Pot vs. Booze: The Social Implications

As society’s attitude toward marijuana seems to be shifting, so are forecasts of what the increased use of cannabis (the more formal name for the plant) will mean for society.

The trend is unmistakable.

In Alaska, Colorado, Oregon and Washington, the possession and sale of cannabis for medicinal and non-medicinal purposes is legal, and another 15 states are considering legalizing recreational cannabis use. Washington, DC has legalized the personal use of cannabis. Finally, a national survey conducted in 2013 found that 52% of Americans thought marijuana should be made legal.

A study team at the University of California recently conducted a thorough investigation into the social and economic aspects of heavy cannabis use. They found that alcohol abuse is more likely than cannabis to play a role in events such as traffic accidents and violence -- but when cannabis and alcohol's effects on relationships, delinquency and education are measured, results are less clear.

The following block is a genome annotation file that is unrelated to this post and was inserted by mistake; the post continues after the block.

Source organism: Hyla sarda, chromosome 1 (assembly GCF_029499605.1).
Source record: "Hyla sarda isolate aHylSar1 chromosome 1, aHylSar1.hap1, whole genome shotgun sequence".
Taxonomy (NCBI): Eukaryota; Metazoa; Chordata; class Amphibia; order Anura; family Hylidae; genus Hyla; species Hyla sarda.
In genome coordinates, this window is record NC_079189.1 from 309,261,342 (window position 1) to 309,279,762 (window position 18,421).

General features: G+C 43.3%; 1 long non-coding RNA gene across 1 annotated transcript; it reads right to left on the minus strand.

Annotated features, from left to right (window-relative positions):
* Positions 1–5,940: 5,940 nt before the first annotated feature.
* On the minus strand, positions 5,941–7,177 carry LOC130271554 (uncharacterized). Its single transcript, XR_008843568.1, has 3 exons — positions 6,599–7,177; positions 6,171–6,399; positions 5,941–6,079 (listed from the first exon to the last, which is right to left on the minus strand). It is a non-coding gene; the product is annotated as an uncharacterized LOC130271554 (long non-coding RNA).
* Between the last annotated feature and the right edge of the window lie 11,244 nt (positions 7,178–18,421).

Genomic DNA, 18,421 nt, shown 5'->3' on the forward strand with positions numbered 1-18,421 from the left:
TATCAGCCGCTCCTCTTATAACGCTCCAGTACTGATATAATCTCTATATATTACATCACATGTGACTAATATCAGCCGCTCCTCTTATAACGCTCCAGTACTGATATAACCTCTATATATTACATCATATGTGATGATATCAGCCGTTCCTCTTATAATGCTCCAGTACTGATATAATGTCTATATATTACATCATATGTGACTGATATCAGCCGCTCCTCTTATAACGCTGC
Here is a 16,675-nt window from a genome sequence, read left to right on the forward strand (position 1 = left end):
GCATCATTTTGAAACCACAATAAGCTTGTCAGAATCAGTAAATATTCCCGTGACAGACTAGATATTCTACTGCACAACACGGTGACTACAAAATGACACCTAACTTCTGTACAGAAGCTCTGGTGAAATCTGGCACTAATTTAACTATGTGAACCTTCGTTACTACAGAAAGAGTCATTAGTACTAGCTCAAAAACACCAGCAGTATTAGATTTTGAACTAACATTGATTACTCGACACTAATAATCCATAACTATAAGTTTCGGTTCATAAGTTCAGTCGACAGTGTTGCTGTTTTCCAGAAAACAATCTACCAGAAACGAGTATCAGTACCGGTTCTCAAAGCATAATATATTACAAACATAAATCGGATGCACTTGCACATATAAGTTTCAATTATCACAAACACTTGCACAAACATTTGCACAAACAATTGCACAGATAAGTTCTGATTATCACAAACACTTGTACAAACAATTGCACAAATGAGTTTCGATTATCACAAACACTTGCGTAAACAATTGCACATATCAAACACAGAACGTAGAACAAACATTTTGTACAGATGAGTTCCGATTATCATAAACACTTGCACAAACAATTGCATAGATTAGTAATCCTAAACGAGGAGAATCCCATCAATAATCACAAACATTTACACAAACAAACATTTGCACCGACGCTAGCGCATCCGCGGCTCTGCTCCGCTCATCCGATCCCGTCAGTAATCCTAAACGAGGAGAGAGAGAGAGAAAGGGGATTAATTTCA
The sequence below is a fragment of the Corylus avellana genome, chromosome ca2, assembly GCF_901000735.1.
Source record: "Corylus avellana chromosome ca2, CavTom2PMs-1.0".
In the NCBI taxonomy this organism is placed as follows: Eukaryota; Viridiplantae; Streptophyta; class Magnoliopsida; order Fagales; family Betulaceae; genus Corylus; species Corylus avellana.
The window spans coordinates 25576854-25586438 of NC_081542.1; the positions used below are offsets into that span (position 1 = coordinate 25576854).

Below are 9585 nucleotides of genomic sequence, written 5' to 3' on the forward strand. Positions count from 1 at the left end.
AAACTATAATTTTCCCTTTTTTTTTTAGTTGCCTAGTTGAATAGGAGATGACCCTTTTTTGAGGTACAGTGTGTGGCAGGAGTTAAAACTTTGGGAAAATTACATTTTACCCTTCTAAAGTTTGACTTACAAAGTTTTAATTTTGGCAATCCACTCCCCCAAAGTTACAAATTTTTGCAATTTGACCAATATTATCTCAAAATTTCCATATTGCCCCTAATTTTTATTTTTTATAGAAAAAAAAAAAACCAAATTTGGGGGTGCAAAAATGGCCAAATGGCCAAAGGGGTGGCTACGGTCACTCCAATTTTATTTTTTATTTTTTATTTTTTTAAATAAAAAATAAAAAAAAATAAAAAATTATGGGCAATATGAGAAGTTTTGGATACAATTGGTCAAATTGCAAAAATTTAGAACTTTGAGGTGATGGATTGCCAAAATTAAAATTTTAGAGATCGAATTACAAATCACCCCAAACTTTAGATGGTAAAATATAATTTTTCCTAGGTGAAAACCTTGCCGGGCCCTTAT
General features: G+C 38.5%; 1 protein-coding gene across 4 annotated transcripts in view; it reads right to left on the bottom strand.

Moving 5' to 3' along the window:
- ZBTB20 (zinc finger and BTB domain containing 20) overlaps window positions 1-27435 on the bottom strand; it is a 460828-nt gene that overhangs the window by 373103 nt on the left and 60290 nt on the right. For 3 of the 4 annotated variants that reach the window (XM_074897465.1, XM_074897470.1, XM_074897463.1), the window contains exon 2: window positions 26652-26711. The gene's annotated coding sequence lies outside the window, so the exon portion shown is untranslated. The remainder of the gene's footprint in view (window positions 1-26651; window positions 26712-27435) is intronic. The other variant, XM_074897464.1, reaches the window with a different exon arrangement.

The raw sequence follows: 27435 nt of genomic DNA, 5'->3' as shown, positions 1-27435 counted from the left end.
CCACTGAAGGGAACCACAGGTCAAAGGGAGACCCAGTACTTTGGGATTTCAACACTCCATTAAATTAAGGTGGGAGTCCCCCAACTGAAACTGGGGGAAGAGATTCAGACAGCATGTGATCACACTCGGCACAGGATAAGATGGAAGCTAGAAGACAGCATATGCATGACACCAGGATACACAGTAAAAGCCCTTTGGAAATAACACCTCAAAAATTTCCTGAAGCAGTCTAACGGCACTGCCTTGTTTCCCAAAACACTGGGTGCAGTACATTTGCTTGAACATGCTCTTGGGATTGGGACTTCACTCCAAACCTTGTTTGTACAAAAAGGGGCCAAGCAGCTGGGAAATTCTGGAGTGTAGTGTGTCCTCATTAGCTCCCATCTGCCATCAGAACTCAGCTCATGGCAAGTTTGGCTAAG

Researchers used data of 947 New Zealanders from birth through age 38. Between 15% and 18% were classified as cannabis-dependent or regular users. Those people were seen to have downward social mobility and more financial problems, such as troubles with debt and cash flow than those with no persistent use.

Both alcohol and cannabis abusers showed similar declines in social class; both were more likely to carry out antisocial behaviors in the workplace and to have relationship problems. However, the heavy cannabis users were more likely than the alcohol abusers to have the most severe financial difficulties -- like difficulty finding enough money to eat.

The team stressed that their results do not relate to legalization issues, but offer a fuller picture of long-term marijuana use.

Sourced from: MNT, Cannabis vs. alcohol: economic and social impacts